One of Australia’s most experienced authorised prescribers of medicinal cannabis, Dr James Stewart, has decided to leave the corporate world behind and start his own independent practice on the Sunshine Coast. Dr Stewart, who has been prescribing cannabis since 2016, said he was unhappy with the direction and vision of his former employers, Levin Heath and One Health Clinics.
Dr Stewart told Cannabiz that he felt constrained by the corporate model and wanted to have more autonomy and flexibility in his work. He said he was also concerned about the quality and consistency of the products and services offered by the companies he worked for.
“I felt that I was not able to provide the best care for my patients and that I was not able to follow my own clinical judgement and ethics,” he said. “I also felt that there was a lack of transparency and accountability in the way the companies operated and communicated with their stakeholders.”
Dr Stewart said he had no regrets about leaving the corporate world and was excited to start his new venture, which he described as a “boutique” practice that would focus on personalised and holistic care for his patients.
“I want to offer a more individualised and tailored approach to cannabis medicine, where I can spend more time with each patient and get to know them better,” he said. “I also want to collaborate with other health professionals and experts in the field, and to be involved in research and education.”
A pioneer and advocate of cannabis medicine in Australia
Dr Stewart is widely regarded as one of the pioneers and advocates of cannabis medicine in Australia. He was one of the first doctors to obtain an authorised prescriber status from the Therapeutic Goods Administration (TGA) in 2016, and has since prescribed cannabis to more than 2,000 patients for a range of conditions, including chronic pain, epilepsy, cancer, anxiety, and PTSD.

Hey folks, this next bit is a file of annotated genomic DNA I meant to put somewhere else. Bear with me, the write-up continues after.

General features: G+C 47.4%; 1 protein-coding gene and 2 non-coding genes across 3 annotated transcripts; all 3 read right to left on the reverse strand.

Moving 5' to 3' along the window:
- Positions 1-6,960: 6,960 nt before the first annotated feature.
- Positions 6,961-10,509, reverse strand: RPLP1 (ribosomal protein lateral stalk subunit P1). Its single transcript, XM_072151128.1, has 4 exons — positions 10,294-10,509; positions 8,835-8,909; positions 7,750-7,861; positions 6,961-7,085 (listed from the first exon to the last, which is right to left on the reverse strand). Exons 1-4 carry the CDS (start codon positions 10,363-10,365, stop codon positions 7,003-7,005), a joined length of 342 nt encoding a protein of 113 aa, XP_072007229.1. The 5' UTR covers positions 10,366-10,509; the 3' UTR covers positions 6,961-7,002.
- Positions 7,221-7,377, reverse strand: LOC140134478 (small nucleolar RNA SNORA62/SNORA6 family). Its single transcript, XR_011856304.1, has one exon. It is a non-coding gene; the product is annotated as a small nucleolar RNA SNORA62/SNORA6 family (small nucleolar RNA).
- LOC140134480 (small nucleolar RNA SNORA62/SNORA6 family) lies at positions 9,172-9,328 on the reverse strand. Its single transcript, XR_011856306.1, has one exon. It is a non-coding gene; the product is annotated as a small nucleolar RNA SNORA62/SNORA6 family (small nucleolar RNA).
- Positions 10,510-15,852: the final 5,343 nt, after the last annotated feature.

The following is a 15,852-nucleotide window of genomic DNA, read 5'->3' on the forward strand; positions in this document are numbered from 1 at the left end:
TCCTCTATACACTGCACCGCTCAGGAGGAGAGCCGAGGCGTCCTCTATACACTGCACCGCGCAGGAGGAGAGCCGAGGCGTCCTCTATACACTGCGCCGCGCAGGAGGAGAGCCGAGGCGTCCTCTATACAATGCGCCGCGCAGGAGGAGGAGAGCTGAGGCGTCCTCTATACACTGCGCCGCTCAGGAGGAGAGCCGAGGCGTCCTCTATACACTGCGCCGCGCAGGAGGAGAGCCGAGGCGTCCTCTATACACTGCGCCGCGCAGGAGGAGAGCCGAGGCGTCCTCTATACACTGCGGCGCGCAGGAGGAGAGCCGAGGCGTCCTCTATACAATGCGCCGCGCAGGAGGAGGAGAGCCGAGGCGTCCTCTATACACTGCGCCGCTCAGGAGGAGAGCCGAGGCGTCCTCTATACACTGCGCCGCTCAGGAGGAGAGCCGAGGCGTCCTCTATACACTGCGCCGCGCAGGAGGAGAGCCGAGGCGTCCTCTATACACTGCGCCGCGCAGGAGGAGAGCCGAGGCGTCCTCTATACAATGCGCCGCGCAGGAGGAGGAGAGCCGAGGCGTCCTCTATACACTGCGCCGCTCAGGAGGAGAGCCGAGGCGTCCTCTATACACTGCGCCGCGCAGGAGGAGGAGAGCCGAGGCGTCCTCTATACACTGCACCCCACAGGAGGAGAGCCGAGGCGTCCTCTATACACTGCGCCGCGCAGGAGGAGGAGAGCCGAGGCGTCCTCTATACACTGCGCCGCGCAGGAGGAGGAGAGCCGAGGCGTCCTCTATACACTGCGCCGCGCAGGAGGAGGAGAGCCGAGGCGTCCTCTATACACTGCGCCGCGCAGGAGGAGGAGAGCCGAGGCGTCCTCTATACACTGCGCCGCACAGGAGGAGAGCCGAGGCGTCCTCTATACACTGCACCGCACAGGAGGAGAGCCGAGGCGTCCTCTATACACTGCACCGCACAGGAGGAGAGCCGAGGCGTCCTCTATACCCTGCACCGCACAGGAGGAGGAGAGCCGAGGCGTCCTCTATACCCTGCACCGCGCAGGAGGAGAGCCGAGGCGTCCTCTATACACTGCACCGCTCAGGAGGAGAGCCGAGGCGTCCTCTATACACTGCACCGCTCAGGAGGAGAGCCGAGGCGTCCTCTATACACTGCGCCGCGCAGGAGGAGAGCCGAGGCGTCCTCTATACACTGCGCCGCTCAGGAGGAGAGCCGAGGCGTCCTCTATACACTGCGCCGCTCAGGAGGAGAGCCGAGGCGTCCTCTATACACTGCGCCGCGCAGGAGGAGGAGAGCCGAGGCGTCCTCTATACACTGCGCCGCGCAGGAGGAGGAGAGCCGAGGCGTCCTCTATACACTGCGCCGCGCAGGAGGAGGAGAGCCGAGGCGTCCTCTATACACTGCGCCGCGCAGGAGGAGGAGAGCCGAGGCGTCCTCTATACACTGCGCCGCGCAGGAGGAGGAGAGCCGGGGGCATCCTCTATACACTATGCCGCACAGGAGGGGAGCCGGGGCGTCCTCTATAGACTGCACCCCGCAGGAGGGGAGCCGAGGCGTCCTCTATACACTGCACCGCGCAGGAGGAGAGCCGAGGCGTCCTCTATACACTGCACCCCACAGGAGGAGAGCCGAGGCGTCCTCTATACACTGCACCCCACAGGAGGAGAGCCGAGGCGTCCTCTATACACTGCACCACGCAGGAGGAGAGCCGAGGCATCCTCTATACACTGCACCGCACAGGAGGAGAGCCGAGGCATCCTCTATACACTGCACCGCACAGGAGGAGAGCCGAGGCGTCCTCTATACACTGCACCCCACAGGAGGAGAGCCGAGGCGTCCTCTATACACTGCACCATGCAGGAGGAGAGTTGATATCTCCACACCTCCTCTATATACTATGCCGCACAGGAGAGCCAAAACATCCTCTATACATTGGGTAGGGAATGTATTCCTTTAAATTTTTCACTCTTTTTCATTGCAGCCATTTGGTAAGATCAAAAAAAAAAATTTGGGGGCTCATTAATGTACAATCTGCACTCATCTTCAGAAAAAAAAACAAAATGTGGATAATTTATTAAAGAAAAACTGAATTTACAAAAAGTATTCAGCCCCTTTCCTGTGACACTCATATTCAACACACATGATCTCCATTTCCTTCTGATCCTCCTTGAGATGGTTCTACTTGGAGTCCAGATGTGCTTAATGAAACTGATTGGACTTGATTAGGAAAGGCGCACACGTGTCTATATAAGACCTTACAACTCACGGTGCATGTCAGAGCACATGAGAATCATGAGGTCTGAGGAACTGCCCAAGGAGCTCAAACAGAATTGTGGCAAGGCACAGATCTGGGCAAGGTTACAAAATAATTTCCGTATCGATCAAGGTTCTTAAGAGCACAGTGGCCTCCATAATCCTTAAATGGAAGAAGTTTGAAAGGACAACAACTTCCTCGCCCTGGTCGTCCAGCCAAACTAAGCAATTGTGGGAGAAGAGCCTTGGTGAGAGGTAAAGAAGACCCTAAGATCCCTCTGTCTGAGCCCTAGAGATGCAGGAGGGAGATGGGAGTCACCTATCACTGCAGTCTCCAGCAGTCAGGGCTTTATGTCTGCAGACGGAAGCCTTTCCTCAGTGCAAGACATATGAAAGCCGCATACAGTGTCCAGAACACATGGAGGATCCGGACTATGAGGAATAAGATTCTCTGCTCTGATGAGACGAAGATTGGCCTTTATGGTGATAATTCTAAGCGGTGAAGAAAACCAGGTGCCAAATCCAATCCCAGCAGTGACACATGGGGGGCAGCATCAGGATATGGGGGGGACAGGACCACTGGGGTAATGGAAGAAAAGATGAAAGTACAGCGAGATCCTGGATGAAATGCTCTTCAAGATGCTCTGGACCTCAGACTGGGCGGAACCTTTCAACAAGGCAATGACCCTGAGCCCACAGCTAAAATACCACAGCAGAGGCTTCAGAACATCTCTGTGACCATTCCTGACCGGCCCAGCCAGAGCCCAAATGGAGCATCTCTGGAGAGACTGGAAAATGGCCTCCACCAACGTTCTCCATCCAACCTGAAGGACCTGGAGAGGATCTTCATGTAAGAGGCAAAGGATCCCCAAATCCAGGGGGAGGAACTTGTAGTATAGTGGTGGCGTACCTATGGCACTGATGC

He has also been instrumental in raising awareness and educating the public and the medical community about the benefits and challenges of cannabis medicine. He has appeared in numerous media outlets, podcasts, and documentaries, and has spoken at various events and conferences, such as the Australian Medicinal Cannabis Conference and the Hemp Health and Innovation Expo.
Dr Stewart said he was passionate about cannabis medicine and believed that it had the potential to improve the lives of many people who were suffering from debilitating and incurable diseases.
“I have seen firsthand the amazing results that cannabis can have on some of my patients, who have been able to reduce or eliminate their use of opioids and other harmful drugs, and to regain their quality of life and wellbeing,” he said. “I have also seen the challenges and barriers that patients face in accessing cannabis medicine, such as the cost, the stigma, the bureaucracy, and the lack of education and support.”
Dr Stewart said he hoped that his new practice would help to address some of these issues and to make cannabis medicine more accessible and affordable for his patients. He said he would also continue to advocate for cannabis reform and to push for more research and evidence-based practice in the field.
A growing demand and interest in cannabis medicine
Dr Stewart’s decision to go solo comes at a time when the demand and interest in cannabis medicine is growing rapidly in Australia and around the world. According to the latest data from the TGA, there were more than 120,000 approvals for medicinal cannabis products under the Special Access Scheme (SAS) Category B in 2023, a 300% increase from the previous year. The number of authorised prescribers also increased from 140 in 2022 to 220 in 2023.
The global cannabis market is also expected to grow exponentially in the coming years, as more countries legalise or decriminalise cannabis for medical and recreational purposes. According to a recent report by Grand View Research, the global legal cannabis market size was valued at USD 20.5 billion in 2020 and is expected to expand at a compound annual growth rate (CAGR) of 14.8% from 2021 to 2028.
Dr Stewart said he was optimistic about the future of cannabis medicine and hoped that his new practice would contribute to the advancement and innovation of the industry.
“I think we are at a tipping point where cannabis medicine is becoming more mainstream and accepted by the society and the medical profession,” he said. “I think there is a lot of potential and opportunity for cannabis medicine to grow and evolve, and I want to be part of that journey.”